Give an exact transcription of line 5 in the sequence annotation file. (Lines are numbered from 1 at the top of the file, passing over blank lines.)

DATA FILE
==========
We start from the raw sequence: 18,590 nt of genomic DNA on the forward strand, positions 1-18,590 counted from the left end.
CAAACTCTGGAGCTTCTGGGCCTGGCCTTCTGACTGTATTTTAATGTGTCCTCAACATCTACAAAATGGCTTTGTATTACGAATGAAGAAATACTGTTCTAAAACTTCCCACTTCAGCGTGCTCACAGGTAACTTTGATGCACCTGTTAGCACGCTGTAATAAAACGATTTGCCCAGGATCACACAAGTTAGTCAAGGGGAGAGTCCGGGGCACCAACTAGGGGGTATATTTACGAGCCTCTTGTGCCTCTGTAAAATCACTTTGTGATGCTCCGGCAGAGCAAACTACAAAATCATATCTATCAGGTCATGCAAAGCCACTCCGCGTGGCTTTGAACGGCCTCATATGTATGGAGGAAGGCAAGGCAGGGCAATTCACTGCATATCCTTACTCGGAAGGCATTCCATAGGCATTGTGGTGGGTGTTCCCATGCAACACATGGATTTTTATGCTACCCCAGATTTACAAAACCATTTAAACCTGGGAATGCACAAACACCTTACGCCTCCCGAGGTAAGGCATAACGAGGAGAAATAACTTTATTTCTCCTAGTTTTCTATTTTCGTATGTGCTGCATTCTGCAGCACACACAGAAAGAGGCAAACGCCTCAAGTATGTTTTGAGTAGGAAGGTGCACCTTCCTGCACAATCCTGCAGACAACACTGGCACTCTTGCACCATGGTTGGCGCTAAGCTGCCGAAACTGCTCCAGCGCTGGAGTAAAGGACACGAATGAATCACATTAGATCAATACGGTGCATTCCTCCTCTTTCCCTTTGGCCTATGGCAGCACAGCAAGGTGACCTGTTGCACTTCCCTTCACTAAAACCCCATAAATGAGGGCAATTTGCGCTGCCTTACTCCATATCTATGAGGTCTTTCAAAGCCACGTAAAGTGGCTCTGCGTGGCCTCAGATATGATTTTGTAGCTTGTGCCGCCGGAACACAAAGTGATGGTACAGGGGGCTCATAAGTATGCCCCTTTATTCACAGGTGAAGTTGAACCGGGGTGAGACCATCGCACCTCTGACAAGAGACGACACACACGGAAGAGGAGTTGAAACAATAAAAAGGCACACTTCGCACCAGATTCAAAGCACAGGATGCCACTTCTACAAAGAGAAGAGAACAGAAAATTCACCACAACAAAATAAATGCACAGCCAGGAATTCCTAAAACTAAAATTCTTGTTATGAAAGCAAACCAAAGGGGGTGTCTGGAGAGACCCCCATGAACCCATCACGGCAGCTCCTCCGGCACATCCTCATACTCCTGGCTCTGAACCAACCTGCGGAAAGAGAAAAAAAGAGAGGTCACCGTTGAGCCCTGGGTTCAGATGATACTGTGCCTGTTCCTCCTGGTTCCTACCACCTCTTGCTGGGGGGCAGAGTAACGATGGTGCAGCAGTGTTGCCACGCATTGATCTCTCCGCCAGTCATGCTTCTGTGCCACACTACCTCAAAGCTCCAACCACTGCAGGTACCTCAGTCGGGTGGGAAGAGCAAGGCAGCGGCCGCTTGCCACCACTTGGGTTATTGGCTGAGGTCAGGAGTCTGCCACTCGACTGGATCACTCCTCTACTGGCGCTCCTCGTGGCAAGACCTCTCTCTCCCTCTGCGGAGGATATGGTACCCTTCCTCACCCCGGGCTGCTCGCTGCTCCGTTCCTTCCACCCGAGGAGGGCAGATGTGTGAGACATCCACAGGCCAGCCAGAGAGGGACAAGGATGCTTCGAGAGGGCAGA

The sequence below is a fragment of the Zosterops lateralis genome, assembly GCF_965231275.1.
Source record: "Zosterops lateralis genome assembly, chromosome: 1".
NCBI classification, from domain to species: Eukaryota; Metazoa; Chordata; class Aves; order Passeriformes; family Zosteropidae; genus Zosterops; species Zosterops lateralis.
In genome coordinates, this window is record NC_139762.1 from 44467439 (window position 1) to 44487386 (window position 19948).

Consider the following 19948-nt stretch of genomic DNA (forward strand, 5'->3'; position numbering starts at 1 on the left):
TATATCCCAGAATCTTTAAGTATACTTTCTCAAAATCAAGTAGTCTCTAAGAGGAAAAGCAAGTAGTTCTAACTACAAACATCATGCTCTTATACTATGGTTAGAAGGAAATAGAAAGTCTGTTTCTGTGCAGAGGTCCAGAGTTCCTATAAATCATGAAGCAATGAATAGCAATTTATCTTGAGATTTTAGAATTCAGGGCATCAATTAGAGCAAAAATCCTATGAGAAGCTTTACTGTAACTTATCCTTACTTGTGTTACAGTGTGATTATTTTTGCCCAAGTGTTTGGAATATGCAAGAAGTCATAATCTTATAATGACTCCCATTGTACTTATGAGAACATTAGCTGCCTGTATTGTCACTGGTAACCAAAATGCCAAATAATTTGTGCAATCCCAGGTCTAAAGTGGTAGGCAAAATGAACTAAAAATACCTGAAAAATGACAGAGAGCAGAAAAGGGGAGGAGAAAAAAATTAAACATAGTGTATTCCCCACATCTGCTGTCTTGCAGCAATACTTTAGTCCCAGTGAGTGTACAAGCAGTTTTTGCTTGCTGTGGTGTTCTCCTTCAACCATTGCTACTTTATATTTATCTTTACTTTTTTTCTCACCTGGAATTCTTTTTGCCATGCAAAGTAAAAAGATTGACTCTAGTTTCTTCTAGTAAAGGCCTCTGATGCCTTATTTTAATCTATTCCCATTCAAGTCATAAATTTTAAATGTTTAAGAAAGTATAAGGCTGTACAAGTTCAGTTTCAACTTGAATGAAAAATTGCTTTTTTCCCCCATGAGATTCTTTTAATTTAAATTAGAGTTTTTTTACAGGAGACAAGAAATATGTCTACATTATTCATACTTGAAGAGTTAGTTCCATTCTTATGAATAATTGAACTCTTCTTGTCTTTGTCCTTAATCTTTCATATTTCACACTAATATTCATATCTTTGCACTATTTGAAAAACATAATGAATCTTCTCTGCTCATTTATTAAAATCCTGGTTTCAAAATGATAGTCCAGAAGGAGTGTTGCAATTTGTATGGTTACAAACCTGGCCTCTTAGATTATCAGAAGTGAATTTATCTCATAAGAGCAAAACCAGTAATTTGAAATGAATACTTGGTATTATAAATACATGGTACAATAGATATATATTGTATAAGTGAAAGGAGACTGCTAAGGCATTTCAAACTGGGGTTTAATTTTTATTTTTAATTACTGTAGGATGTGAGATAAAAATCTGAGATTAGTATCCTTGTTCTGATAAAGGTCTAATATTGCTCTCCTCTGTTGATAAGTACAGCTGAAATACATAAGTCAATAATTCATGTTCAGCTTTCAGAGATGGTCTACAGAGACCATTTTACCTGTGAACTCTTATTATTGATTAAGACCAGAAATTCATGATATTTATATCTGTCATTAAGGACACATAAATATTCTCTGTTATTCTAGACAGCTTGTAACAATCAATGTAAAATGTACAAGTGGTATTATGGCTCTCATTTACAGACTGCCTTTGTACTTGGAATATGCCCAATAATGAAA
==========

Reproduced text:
NCBI classification, from domain to species: Eukaryota; Metazoa; Chordata; class Aves; order Passeriformes; family Zosteropidae; genus Zosterops; species Zosterops lateralis.